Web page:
Curator and caretaker, Chuck Harris, sits on the front porch with his dog Sonny. Chuck went to work at the age of 18 as deckhand and worked up until the last log drive in 1971. Credit: Courtesy of Sarah Sindo

Have you ever visited a place steeped in rich history that left an imprint on you? I’ve paid numerous visits to Maine’s boom houses since I’ve been working at Big Eddy, and each year my admiration for the river driving days grows.

Earlier this month, I made my first trips of the year to the Ambajejus and Chesuncook boom houses. The strategically located buildings were used to operate a boom that helped control the flow of logs to move them downriver for processing at mills.

Boom houses also had a kitchen and bunks to accommodate the river drivers.

The Ambajejus and Chesuncook boom houses serve as museums that are part of the West Branch Historical Preservation Committee. The nonprofit organization was formed in 2013 with the mission of preserving buildings along the West Branch watershed to honor the logging and river driving heritage.

The more frequently visited Ambajejus Boom House is only accessible by water. This trip requires a little more planning, but that makes it a fun adventure!

Approaching Ambajejus Boom House via boat from Ambajejus Lake. Credit: Courtesy of Sarah Sindo

There’s two water routes that get you to the boom house. The first is the Ambajejus Lake public boat launch that sits directly across the road from North Woods Trading Post.

The second is via Grant Brook Road, which is just up the road from the public boat launch. A little ways down the road, you’ll come to the West Branch bridge where you can park and launch a canoe or kayak.

It’s a short paddle, less than a mile, down the river to the destination. Upon reaching the lake, you’ll immediately notice the boom house that sits on a point on an island.

Great Northern Paper built the boom house in 1906 and then moved it to this location the following year. The building housed up to 14 men, all of whom were part of the boom crew, until the last log drive in 1971.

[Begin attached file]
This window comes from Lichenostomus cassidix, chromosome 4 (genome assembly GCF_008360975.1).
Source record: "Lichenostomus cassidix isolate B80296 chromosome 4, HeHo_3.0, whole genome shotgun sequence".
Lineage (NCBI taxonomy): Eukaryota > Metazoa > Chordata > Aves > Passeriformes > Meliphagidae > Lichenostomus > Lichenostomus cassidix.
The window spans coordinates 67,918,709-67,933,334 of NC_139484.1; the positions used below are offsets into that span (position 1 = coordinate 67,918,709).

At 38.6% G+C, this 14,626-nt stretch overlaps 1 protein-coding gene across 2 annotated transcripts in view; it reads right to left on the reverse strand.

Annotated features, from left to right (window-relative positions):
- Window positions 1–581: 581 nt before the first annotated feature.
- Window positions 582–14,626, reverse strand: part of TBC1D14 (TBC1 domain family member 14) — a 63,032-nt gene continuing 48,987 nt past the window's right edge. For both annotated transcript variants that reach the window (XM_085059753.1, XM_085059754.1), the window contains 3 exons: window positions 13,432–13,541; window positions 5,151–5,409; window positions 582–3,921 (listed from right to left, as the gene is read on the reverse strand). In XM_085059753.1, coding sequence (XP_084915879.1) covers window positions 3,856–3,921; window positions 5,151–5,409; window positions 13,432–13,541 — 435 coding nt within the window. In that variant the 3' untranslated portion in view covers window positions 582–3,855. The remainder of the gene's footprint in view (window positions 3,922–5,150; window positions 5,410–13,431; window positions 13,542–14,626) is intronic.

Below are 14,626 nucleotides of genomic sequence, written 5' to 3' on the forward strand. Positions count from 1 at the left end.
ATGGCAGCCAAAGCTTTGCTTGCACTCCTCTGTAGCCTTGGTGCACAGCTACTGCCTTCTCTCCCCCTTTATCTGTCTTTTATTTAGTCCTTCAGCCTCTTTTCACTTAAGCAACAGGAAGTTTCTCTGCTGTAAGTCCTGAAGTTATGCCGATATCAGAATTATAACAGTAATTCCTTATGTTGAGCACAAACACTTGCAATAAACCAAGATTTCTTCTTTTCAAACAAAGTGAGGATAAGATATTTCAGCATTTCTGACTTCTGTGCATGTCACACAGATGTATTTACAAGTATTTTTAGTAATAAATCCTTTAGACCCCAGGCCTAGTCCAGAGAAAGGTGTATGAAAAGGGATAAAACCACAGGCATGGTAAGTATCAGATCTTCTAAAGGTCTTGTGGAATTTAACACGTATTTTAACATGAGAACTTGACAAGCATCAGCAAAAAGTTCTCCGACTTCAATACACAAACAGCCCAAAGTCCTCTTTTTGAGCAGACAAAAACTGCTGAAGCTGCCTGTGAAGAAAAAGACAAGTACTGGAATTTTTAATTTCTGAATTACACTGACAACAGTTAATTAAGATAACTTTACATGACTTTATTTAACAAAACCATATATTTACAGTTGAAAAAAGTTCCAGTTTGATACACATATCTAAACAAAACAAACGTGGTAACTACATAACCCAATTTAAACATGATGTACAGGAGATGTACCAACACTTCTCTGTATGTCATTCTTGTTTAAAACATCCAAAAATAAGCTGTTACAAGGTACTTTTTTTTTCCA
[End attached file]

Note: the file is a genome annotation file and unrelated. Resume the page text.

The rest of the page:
Entrance signs to the Ambajejus Boom House. Credit: Courtesy of Sarah Sindo

As soon as you step inside the boom house, you’ll be transported back in time. Numerous artifacts and belongings are displayed on the walls and the rooms are set up as if the workers are right there with you.

Time will quickly pass as you walk from room to room, fingertips slightly gracing the tables and furniture as your mind tries to imagine a day in the life of a river driver.

If you continue 21 miles up the Golden Road, you’ll come to the Chesuncook Boom House. Accessible by vehicle, this one is a more recent project and has only been open to the public for a handful of years.

The boom house and the white barn adjacent to it used to be located down at the present day Ripogenus Dam, a few miles down the lake. In 1916 crews moved the two buildings up the lake to the current location knowing that once Rip Dam became operational the structures would get flooded.

Chesuncook Boom House is larger compared with Ambajejus, and housed up to 24 men.

Sarah Sindo’s dog, Drake, stands in front of Chesuncook Boom House. Credit: Courtesy of Sarah Sindo

I’d love to share more details about the boom houses, but I would be remiss if I didn’t introduce curator and caretaker, Chuck Harris.

Harris grew up camping in the North Maine Woods, and when he turned 18, he went to work as a deckhand on one of the boats that towed booms back and forth on Chesuncook Lake. He worked in the field until the last log drive in 1971.

During his school years, Harris acquired a passion for art. He saw an opportunity to combine this passion with his love for the work he did on the log drives, and these boom houses are the result of that vision.

Preserving the boom houses is his token to the logging and river driving days — to the men who devoted their lives to the job, to those who lost their lives on the river, and for all those whose stories and hard work never got told or passed on. The boom houses are his way of making sure their stories are shared, and not forgotten.

If you visit the Chesuncook Boom House, you’ll have a good chance of seeing Harris. He’s in residence during the summer months as he continues to work on projects at the property.

He’s happy to show you around and share a backstory or two associated with the many old photographs tacked to the walls. He’s also content with taking a seat on one of the front porch chairs with you and reminiscing about the old days, and even offering his vision for the future of the boom houses.

Welcome sign and old artifacts in the entryway of Chesuncook Boom House. Many old photographs line the walls, offering a glimpse of the logging and river driving work. Numerous artifacts line the barn walls at the Chesuncook Boom House. Credit: Courtesy of Sarah Sindo

He shared that it was peaceful working at the boom house, and that it still is today.

“Nothing has changed,” he said.

So, while our world continues to change with each passing day, Harris is doing his best to preserve history in a natural setting that has stayed the same through the years. I highly encourage you to visit and see for yourself.

For more information, or to make a donation to the West Branch Historical Preservation Committee, visit their website.  

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Sarah Sindo, Outdoors contributor

Sarah Sindo was locally grown in Millinocket. Her love and appreciation for the outdoors took off after college when she hiked numerous mountains with her brother, Nick, including her first ascent of Katahdin....